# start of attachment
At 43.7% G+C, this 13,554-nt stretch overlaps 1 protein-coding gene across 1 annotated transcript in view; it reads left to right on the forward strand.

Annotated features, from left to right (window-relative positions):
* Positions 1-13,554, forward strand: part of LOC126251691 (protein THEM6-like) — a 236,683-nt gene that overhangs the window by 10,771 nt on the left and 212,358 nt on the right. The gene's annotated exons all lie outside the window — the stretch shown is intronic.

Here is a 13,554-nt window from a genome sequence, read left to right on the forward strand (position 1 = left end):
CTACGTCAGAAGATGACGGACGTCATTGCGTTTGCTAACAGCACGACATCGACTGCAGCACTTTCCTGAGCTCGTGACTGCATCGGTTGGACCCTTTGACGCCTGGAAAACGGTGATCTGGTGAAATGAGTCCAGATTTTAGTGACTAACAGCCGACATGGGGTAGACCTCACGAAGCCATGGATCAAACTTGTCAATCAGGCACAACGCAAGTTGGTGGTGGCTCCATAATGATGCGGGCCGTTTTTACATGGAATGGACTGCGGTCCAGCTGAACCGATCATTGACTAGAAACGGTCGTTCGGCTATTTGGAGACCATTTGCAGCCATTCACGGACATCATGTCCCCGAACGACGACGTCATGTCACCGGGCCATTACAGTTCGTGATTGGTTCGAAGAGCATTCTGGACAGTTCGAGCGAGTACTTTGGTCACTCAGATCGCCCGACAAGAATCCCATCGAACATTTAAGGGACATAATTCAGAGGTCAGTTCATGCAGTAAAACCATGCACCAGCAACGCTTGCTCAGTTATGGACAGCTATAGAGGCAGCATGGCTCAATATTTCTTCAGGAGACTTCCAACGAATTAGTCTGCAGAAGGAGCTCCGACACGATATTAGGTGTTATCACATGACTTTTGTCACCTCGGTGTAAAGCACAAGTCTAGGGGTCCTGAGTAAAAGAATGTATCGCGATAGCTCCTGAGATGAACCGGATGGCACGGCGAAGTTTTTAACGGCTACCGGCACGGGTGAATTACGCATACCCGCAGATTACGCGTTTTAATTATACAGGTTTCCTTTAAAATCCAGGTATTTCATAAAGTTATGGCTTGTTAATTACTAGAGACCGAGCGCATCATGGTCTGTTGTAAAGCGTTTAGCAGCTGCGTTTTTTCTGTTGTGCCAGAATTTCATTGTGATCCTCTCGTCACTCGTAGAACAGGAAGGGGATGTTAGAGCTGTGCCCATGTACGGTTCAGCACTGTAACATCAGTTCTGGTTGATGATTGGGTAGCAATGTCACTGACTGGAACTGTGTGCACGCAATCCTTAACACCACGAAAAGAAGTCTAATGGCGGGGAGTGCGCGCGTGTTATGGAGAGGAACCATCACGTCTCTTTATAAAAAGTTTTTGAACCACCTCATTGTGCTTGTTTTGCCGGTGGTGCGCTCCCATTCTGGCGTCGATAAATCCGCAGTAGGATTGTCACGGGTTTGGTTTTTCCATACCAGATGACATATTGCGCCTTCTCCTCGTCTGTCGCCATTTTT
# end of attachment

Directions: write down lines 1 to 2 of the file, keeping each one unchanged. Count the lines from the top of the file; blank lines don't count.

At 43.7% G+C, this 13,554-nt stretch overlaps 1 protein-coding gene across 1 annotated transcript in view; it reads left to right on the forward strand.

Annotated features, from left to right (window-relative positions):